Here’s why Donald Trump is taking aim at Canada’s dairy industry
President Donald Trump arrived in Quebec for the G7 Summit on Friday morning, and before departing from Washington, D.C., took the time to fire fresh volleys at the Canadian system of supply management.
The system manages the supply of dairy, egg and poultry products by imposing steep tariffs on imports of those goods in order to prop up domestic industries that could face foreign competition if the protections on them were to be dropped.
It is not the first time Trump has attacked the system, which has been criticized even by some in Canada as protectionist and a source of high prices for consumers on things like dairy, relative to what consumers in other countries pay for their domestic dairy products.
But his tweets on Thursday and Friday included a threat of further tariffs that could be imposed on Canadian goods imported by the United States.
Supply management has been a target on Trump’s official radar since early 2017, when he railed against the “unfair” system and its impact on Wisconsin dairy farmers who cannot export their products to the Canadian market without facing steep tariffs of up to 300 per cent.
Those translate into a higher cost for consumers to buy those products in the Canadian market, and also limit how much can actually be brought into the country within a particular time frame.
The challenges essentially mean that there are more costs and barriers than benefits for non-Canadian producers.
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In October 2017, Trump demanded during NAFTA talks that supply management on dairy, eggs and poultry be ended within the next 10 years.
Trudeau refused, and has continued to do so.
That, he is now arguing, is why Trump is attacking the practice publicly ahead of a major international summit.
“There’s a reason why Donald Trump continues to write tweets on dairy products and Canada — it’s because I’ve told him many times: ‘No, he won’t touch, we won’t touch our supply management system,'” Trudeau said during a press conference on Thursday.
Months of negotiations on NAFTA appear to have stalled in recent weeks.
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Earlier this year, Mexico and the United States were both facing timeline pressures to get a deal done and handed off to their respective legislatures ahead of the Mexican general election on July 1 and the American mid-term elections this fall.
However, Mexico’s leading presidential candidate said at the end of April that he would respect any agreements reached on the deal if elected.
The threat that a new government might reopen chapters of the deal, which had already been agreed upon, was one of the pressures adding to the race to get a deal done quickly.
But in May, Mexico’s economic minister said there was only a 40 per cent chance of reaching a deal before July 1.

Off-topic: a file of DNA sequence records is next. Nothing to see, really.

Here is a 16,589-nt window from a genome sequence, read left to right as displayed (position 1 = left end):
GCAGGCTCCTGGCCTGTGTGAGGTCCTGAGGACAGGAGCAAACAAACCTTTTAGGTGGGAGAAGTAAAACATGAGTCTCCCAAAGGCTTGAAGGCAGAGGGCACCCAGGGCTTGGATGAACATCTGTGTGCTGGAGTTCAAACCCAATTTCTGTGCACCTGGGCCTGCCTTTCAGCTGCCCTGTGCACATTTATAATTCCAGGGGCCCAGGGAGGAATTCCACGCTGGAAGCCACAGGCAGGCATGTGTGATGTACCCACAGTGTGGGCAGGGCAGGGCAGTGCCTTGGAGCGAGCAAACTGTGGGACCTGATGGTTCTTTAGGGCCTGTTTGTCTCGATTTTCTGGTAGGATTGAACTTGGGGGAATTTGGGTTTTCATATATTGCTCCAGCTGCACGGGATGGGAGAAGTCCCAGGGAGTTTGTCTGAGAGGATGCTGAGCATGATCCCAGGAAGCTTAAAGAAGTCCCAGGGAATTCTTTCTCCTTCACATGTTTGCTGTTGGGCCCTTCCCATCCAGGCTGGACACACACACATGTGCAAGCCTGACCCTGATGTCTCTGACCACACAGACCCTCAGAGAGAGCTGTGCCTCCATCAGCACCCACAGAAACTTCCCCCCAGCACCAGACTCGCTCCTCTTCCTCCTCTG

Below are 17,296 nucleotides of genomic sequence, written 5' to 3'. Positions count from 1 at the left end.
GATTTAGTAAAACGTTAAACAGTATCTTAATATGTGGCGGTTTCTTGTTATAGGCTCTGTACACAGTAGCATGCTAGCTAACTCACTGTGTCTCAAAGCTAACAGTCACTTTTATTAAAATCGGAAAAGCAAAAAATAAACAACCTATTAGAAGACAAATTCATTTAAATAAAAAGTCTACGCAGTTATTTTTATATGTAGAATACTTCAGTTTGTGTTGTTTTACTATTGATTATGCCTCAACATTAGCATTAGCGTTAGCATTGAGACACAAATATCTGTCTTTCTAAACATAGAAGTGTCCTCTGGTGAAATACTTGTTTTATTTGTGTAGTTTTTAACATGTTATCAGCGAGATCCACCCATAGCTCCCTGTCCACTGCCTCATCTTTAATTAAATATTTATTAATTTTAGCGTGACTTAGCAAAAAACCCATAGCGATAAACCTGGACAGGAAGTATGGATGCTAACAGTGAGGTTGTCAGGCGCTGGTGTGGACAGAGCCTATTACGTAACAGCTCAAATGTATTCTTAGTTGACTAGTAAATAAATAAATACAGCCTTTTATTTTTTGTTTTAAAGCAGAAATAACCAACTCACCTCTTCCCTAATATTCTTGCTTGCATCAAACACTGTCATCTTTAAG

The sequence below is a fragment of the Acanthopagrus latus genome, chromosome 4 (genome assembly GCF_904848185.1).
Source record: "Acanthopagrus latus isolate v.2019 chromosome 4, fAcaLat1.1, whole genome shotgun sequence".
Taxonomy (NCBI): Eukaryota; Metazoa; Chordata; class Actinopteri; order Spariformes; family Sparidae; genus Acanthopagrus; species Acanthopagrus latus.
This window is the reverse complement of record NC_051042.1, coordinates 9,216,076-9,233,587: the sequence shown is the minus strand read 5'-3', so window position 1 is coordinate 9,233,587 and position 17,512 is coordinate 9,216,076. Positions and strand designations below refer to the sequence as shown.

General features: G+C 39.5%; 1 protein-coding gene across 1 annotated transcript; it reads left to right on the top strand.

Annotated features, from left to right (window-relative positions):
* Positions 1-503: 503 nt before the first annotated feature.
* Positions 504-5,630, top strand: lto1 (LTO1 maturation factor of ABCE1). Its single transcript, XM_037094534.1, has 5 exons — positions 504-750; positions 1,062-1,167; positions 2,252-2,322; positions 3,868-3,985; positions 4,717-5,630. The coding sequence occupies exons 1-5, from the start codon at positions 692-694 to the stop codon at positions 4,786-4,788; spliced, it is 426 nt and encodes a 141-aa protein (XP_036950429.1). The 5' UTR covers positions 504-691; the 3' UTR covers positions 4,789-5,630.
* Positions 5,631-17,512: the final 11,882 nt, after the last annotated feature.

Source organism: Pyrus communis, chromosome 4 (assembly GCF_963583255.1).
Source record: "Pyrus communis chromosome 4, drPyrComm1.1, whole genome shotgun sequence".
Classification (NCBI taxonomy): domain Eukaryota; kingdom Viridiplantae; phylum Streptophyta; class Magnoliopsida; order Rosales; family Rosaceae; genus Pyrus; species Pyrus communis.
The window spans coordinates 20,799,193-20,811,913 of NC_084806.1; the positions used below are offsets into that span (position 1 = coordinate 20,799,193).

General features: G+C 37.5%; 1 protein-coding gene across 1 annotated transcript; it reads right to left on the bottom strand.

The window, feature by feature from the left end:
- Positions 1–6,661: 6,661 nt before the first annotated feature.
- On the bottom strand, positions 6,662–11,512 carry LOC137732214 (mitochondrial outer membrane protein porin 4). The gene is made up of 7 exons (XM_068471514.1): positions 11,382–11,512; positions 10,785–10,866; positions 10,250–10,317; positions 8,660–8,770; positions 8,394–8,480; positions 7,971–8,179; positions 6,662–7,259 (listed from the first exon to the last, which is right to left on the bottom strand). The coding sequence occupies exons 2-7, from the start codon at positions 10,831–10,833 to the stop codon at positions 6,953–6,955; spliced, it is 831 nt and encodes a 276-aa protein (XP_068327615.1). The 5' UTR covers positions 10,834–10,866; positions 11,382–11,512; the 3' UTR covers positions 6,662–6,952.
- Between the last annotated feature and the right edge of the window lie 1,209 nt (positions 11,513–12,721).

That means the majority of the timeline pressure is now on the Americans, and it may explain at least part of the reason for Trump’s recently erratic behaviour on the file.
On May 31, he imposed harsh new tariffs of 25 per cent and 10 per cent on Canadian steel and aluminum, respectively, as well as imports from Mexico and the European Union.
That came after he had twice extended temporary exemptions from the tariffs to the countries.
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The tariffs had originally been announced in March and Trump quickly moved to link them with NAFTA talks, suggesting Canada and Mexico could secure permanent exemptions by capitulating to his demands.
Negotiations, however, have remained prickly with outstanding disagreements on a number of key files, including agricultural barriers, auto imports and the issue of whether to include a five-year sunset clause in the deal.
There were reports that Trump had nixed a deal reached by his team earlier in the month and abruptly shifted his priorities on what to secure from the deal.
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On May 31, he announced the threatened steel tariffs would go into effect and mused about whether to impose tariffs on auto imports as well.
Trudeau, who has been both praised and criticized for his lack of criticism of Trump since the latter took office, blasted the measures as “absurd” and “unacceptable,” casting them as a blow to Canada-U.S. relations.
The Canadian government announced it will impose retaliatory tariffs worth $16.6 billion on roughly 134 American products, designed to hurt manufacturers in areas where Trump received strong support in the last election.
Trudeau also told reporters he had offered to personally go down to Washington in May to hammer out the final details of a NAFTA deal virtually completed.
Trump, he said, handed him off to U.S. vice-president Mike Pence, who said any meeting would include a precondition: a sunset clause.
That is one of the major no-go issues for Canada in NAFTA talks, and Trudeau refused.
Trump is expected to face a barrage of criticism at the G7 on his recent decision to launch a trade war and impose tariffs on both Canada and the European Union, both historical allies with the U.S.
It is not clear how the notoriously criticism-averse president will respond.
But if the disagreements over tariffs and supply management so far are any indication, there could be more Twitter attacks yet to come.
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